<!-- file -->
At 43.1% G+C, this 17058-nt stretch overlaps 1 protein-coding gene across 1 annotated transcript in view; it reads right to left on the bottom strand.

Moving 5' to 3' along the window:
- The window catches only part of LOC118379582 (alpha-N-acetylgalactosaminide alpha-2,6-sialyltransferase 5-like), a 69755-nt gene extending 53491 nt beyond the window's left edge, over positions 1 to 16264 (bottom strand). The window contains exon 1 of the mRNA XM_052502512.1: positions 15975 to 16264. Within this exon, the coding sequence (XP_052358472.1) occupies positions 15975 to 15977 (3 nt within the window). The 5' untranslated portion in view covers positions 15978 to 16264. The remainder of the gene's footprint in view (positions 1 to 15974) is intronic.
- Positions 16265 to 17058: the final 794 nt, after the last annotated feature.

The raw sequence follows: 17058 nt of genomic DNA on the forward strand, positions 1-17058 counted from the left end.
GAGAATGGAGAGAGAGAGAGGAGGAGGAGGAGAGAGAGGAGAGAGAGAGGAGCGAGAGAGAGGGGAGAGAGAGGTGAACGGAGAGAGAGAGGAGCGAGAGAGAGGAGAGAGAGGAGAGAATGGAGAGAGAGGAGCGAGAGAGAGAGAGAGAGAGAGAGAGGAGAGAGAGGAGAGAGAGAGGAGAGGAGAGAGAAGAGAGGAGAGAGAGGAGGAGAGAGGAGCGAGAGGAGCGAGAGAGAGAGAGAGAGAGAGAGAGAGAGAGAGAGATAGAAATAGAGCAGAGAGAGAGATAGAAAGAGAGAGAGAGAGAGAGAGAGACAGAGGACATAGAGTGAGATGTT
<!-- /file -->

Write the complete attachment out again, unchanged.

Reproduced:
At 43.1% G+C, this 17058-nt stretch overlaps 1 protein-coding gene across 1 annotated transcript in view; it reads right to left on the bottom strand.

Moving 5' to 3' along the window:
- The window catches only part of LOC118379582 (alpha-N-acetylgalactosaminide alpha-2,6-sialyltransferase 5-like), a 69755-nt gene extending 53491 nt beyond the window's left edge, over positions 1 to 16264 (bottom strand). The window contains exon 1 of the mRNA XM_052502512.1: positions 15975 to 16264. Within this exon, the coding sequence (XP_052358472.1) occupies positions 15975 to 15977 (3 nt within the window). The 5' untranslated portion in view covers positions 15978 to 16264. The remainder of the gene's footprint in view (positions 1 to 15974) is intronic.
- Positions 16265 to 17058: the final 794 nt, after the last annotated feature.

The raw sequence follows: 17058 nt of genomic DNA on the forward strand, positions 1-17058 counted from the left end.
GAGAATGGAGAGAGAGAGAGGAGGAGGAGGAGAGAGAGGAGAGAGAGAGGAGCGAGAGAGAGGGGAGAGAGAGGTGAACGGAGAGAGAGAGGAGCGAGAGAGAGGAGAGAGAGGAGAGAATGGAGAGAGAGGAGCGAGAGAGAGAGAGAGAGAGAGAGAGGAGAGAGAGGAGAGAGAGAGGAGAGGAGAGAGAAGAGAGGAGAGAGAGGAGGAGAGAGGAGCGAGAGGAGCGAGAGAGAGAGAGAGAGAGAGAGAGAGAGAGAGAGATAGAAATAGAGCAGAGAGAGAGATAGAAAGAGAGAGAGAGAGAGAGAGAGACAGAGGACATAGAGTGAGATGTT